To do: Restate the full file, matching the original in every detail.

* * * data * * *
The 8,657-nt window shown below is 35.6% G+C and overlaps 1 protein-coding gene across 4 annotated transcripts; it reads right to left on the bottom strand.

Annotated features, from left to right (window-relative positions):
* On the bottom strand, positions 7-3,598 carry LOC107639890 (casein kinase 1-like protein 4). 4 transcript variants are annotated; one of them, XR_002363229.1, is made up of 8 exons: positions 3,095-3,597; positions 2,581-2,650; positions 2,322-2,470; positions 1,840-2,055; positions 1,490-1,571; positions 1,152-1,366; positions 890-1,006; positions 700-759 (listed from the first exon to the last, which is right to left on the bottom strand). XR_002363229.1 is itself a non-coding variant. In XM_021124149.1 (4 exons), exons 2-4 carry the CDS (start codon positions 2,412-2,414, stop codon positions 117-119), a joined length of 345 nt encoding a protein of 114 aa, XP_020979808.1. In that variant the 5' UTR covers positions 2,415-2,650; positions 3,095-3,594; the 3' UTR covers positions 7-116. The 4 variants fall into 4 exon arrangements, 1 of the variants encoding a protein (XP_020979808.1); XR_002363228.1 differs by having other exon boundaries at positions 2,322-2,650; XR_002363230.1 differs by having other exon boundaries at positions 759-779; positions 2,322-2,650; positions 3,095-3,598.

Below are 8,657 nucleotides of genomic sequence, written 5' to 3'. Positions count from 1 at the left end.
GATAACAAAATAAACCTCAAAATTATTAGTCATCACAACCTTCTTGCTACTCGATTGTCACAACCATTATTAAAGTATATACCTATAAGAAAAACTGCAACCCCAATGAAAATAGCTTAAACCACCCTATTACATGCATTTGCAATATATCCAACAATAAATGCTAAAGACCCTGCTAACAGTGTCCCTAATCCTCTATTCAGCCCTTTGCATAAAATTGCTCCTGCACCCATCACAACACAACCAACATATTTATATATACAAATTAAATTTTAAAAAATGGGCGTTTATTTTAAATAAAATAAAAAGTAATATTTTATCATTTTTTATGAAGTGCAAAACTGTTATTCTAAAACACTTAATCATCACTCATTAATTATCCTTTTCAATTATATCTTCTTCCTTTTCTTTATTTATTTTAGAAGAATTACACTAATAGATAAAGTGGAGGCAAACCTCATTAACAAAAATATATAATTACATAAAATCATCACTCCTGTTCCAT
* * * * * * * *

The 8,657-nt window shown below is 35.6% G+C and overlaps 1 protein-coding gene across 4 annotated transcripts; it reads right to left on the bottom strand.

Annotated features, from left to right (window-relative positions):
* On the bottom strand, positions 7-3,598 carry LOC107639890 (casein kinase 1-like protein 4). 4 transcript variants are annotated; one of them, XR_002363229.1, is made up of 8 exons: positions 3,095-3,597; positions 2,581-2,650; positions 2,322-2,470; positions 1,840-2,055; positions 1,490-1,571; positions 1,152-1,366; positions 890-1,006; positions 700-759 (listed from the first exon to the last, which is right to left on the bottom strand). XR_002363229.1 is itself a non-coding variant. In XM_021124149.1 (4 exons), exons 2-4 carry the CDS (start codon positions 2,412-2,414, stop codon positions 117-119), a joined length of 345 nt encoding a protein of 114 aa, XP_020979808.1. In that variant the 5' UTR covers positions 2,415-2,650; positions 3,095-3,594; the 3' UTR covers positions 7-116. The 4 variants fall into 4 exon arrangements, 1 of the variants encoding a protein (XP_020979808.1); XR_002363228.1 differs by having other exon boundaries at positions 2,322-2,650; XR_002363230.1 differs by having other exon boundaries at positions 759-779; positions 2,322-2,650; positions 3,095-3,598.

Below are 8,657 nucleotides of genomic sequence, written 5' to 3'. Positions count from 1 at the left end.
GATAACAAAATAAACCTCAAAATTATTAGTCATCACAACCTTCTTGCTACTCGATTGTCACAACCATTATTAAAGTATATACCTATAAGAAAAACTGCAACCCCAATGAAAATAGCTTAAACCACCCTATTACATGCATTTGCAATATATCCAACAATAAATGCTAAAGACCCTGCTAACAGTGTCCCTAATCCTCTATTCAGCCCTTTGCATAAAATTGCTCCTGCACCCATCACAACACAACCAACATATTTATATATACAAATTAAATTTTAAAAAATGGGCGTTTATTTTAAATAAAATAAAAAGTAATATTTTATCATTTTTTATGAAGTGCAAAACTGTTATTCTAAAACACTTAATCATCACTCATTAATTATCCTTTTCAATTATATCTTCTTCCTTTTCTTTATTTATTTTAGAAGAATTACACTAATAGATAAAGTGGAGGCAAACCTCATTAACAAAAATATATAATTACATAAAATCATCACTCCTGTTCCAT